Dave Olson, Published December 18 2009
Officials: Census may hold good news for North DakotaThe 2010 Census could bring good news to North Dakota.
Although the state’s population began falling after the 2000 Census, when the number stood at 642,200, it has been growing in recent years.
In 2008, the estimate stood at 641,481.
Things look even rosier when you peer deeper into the trends, according to Richard Rathge, director of the North Dakota State Data Center.
Rathge said the historical pattern in North Dakota has been one of out-migration.
But that pattern could be changing.
“Last year was the first year we turned on the positive side for quite some time. That’s largely because of energy development activity on the western side of the state,” Rathge said.
“Likewise,” he added, “I’ve been state demographer for over a quarter of a century, this is the first time I’ve seen the majority of counties that were growing in North Dakota west of the Missouri (River).
“Those are the counties that have historically declined since the early ’50s, so that’s really positive news,” Rathge said.
Another positive has been the state’s birth rate, he said.
Birth rates, which declined consistently between 1982 and the early 2000s, started going up in 2003.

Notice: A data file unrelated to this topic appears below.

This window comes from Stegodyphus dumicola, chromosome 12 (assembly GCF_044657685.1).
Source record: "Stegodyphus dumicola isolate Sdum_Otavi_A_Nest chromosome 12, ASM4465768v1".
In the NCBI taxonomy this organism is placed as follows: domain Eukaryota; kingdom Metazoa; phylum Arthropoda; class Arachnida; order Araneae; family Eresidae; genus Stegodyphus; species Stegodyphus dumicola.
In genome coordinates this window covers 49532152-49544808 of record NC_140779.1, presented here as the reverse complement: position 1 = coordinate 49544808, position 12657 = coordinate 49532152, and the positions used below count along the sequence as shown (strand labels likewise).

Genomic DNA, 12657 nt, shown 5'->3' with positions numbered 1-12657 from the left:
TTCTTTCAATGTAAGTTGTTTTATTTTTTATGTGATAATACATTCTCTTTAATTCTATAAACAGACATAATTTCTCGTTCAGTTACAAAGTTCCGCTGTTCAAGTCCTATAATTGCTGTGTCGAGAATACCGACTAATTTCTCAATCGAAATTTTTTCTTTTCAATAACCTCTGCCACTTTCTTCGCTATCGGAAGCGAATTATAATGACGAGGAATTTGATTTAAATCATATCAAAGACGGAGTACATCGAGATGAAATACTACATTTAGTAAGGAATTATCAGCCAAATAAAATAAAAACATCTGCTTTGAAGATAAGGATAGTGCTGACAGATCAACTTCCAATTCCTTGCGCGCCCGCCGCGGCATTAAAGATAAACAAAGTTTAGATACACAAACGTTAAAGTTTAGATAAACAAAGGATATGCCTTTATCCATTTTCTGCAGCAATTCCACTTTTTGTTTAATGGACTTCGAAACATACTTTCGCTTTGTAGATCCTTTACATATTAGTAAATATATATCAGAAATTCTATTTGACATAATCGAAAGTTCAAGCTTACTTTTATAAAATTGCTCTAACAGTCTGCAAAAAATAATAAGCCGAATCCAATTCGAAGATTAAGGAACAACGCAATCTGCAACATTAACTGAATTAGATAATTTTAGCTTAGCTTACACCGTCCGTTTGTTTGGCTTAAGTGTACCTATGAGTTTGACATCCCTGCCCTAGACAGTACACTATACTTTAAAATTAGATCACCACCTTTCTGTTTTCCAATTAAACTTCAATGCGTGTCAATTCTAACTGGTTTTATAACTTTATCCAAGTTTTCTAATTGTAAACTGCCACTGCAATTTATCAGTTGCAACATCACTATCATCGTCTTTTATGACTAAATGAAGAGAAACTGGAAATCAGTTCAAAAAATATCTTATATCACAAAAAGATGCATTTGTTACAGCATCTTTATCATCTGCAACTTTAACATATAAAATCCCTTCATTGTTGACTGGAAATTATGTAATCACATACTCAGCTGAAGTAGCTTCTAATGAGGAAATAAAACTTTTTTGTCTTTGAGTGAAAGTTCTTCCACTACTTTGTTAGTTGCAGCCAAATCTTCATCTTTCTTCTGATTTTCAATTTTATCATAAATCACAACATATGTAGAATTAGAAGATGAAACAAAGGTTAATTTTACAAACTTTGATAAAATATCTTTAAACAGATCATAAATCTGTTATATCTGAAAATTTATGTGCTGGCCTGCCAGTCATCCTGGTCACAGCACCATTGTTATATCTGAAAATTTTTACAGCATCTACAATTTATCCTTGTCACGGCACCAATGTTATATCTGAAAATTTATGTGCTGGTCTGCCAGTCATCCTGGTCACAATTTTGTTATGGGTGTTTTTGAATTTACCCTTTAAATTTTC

“Which is tremendous news,” Rathge said. “We’re seeing an increase in young adults, finally.”
Although officials say North Dakota’s population likely won’t grow enough to gain a second U.S. representative, it is important to get an accurate count for many reasons, according to Rod Backman, chairman of the North Dakota Complete Count Committee.
“There are a lot of federal programs that are based on population. On the community level, it can amount to significant federal assistance, especially over a 10-year period,” Backman said.
He said state officials approved spending $100,000 on promoting the 2010 count. So far, he said, most of the dollars have gone for things like printing flyers.
Come spring, Backman said, there will be a concerted effort to have inserts placed in things like water and power bills.
Backman said current estimates of the state’s population are questioned by some who feel the number is actually much higher.
“There’s a lot of data out there that points to the fact we have a larger population. This is our chance to prove it,” he said.
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